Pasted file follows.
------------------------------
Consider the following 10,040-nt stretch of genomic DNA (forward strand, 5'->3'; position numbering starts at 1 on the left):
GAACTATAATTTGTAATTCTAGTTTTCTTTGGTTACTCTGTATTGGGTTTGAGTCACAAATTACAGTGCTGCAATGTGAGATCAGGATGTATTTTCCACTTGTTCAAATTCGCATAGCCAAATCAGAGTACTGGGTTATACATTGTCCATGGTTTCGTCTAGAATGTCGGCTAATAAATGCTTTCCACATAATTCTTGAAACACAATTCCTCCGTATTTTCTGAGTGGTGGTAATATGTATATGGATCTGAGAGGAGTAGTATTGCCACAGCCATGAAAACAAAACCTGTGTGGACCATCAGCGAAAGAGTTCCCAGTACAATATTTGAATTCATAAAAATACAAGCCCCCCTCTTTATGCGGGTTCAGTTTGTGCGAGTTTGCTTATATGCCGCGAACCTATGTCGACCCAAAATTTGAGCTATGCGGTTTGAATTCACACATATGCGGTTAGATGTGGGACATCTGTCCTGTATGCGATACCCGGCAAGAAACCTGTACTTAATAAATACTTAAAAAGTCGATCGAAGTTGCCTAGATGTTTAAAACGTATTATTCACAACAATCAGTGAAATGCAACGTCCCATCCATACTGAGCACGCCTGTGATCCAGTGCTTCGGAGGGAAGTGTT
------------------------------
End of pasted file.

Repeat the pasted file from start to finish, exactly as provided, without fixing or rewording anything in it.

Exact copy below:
Consider the following 10,040-nt stretch of genomic DNA (forward strand, 5'->3'; position numbering starts at 1 on the left):
GAACTATAATTTGTAATTCTAGTTTTCTTTGGTTACTCTGTATTGGGTTTGAGTCACAAATTACAGTGCTGCAATGTGAGATCAGGATGTATTTTCCACTTGTTCAAATTCGCATAGCCAAATCAGAGTACTGGGTTATACATTGTCCATGGTTTCGTCTAGAATGTCGGCTAATAAATGCTTTCCACATAATTCTTGAAACACAATTCCTCCGTATTTTCTGAGTGGTGGTAATATGTATATGGATCTGAGAGGAGTAGTATTGCCACAGCCATGAAAACAAAACCTGTGTGGACCATCAGCGAAAGAGTTCCCAGTACAATATTTGAATTCATAAAAATACAAGCCCCCCTCTTTATGCGGGTTCAGTTTGTGCGAGTTTGCTTATATGCCGCGAACCTATGTCGACCCAAAATTTGAGCTATGCGGTTTGAATTCACACATATGCGGTTAGATGTGGGACATCTGTCCTGTATGCGATACCCGGCAAGAAACCTGTACTTAATAAATACTTAAAAAGTCGATCGAAGTTGCCTAGATGTTTAAAACGTATTATTCACAACAATCAGTGAAATGCAACGTCCCATCCATACTGAGCACGCCTGTGATCCAGTGCTTCGGAGGGAAGTGTT